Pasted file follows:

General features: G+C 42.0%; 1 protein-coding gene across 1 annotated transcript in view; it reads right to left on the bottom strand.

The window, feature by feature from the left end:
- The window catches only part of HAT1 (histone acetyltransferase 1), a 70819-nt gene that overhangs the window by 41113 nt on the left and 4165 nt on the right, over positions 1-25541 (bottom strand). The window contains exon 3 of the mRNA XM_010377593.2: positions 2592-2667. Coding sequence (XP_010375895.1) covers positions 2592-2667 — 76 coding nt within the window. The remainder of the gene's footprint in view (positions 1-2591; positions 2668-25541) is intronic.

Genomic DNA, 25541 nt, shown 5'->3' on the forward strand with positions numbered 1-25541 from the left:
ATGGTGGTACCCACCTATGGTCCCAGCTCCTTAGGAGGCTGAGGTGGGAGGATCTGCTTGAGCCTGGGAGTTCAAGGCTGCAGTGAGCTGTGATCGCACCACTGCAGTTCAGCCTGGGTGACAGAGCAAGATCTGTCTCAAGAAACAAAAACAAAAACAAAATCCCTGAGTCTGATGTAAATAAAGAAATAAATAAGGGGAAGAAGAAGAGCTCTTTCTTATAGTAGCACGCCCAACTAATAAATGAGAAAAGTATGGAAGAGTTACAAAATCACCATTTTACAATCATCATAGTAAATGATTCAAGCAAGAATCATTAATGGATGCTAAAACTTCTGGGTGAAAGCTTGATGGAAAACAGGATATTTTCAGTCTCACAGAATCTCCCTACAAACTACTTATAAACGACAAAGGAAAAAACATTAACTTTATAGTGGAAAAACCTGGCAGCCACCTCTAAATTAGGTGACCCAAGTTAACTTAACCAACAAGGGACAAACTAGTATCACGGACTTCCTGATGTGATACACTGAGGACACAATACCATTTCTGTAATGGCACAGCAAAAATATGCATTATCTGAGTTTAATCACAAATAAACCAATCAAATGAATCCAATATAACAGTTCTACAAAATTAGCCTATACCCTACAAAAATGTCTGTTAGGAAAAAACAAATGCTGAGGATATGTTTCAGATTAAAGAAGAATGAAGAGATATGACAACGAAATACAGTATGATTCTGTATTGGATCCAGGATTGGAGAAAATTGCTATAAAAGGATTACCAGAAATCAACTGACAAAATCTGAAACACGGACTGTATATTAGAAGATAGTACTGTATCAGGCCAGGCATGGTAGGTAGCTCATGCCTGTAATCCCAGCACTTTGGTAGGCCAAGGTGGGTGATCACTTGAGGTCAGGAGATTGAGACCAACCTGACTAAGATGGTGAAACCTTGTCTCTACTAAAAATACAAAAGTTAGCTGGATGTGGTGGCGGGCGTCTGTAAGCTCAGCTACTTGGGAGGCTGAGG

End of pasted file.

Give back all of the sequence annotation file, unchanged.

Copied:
General features: G+C 42.0%; 1 protein-coding gene across 1 annotated transcript in view; it reads right to left on the bottom strand.

The window, feature by feature from the left end:
- The window catches only part of HAT1 (histone acetyltransferase 1), a 70819-nt gene that overhangs the window by 41113 nt on the left and 4165 nt on the right, over positions 1-25541 (bottom strand). The window contains exon 3 of the mRNA XM_010377593.2: positions 2592-2667. Coding sequence (XP_010375895.1) covers positions 2592-2667 — 76 coding nt within the window. The remainder of the gene's footprint in view (positions 1-2591; positions 2668-25541) is intronic.

Genomic DNA, 25541 nt, shown 5'->3' on the forward strand with positions numbered 1-25541 from the left:
ATGGTGGTACCCACCTATGGTCCCAGCTCCTTAGGAGGCTGAGGTGGGAGGATCTGCTTGAGCCTGGGAGTTCAAGGCTGCAGTGAGCTGTGATCGCACCACTGCAGTTCAGCCTGGGTGACAGAGCAAGATCTGTCTCAAGAAACAAAAACAAAAACAAAATCCCTGAGTCTGATGTAAATAAAGAAATAAATAAGGGGAAGAAGAAGAGCTCTTTCTTATAGTAGCACGCCCAACTAATAAATGAGAAAAGTATGGAAGAGTTACAAAATCACCATTTTACAATCATCATAGTAAATGATTCAAGCAAGAATCATTAATGGATGCTAAAACTTCTGGGTGAAAGCTTGATGGAAAACAGGATATTTTCAGTCTCACAGAATCTCCCTACAAACTACTTATAAACGACAAAGGAAAAAACATTAACTTTATAGTGGAAAAACCTGGCAGCCACCTCTAAATTAGGTGACCCAAGTTAACTTAACCAACAAGGGACAAACTAGTATCACGGACTTCCTGATGTGATACACTGAGGACACAATACCATTTCTGTAATGGCACAGCAAAAATATGCATTATCTGAGTTTAATCACAAATAAACCAATCAAATGAATCCAATATAACAGTTCTACAAAATTAGCCTATACCCTACAAAAATGTCTGTTAGGAAAAAACAAATGCTGAGGATATGTTTCAGATTAAAGAAGAATGAAGAGATATGACAACGAAATACAGTATGATTCTGTATTGGATCCAGGATTGGAGAAAATTGCTATAAAAGGATTACCAGAAATCAACTGACAAAATCTGAAACACGGACTGTATATTAGAAGATAGTACTGTATCAGGCCAGGCATGGTAGGTAGCTCATGCCTGTAATCCCAGCACTTTGGTAGGCCAAGGTGGGTGATCACTTGAGGTCAGGAGATTGAGACCAACCTGACTAAGATGGTGAAACCTTGTCTCTACTAAAAATACAAAAGTTAGCTGGATGTGGTGGCGGGCGTCTGTAAGCTCAGCTACTTGGGAGGCTGAGG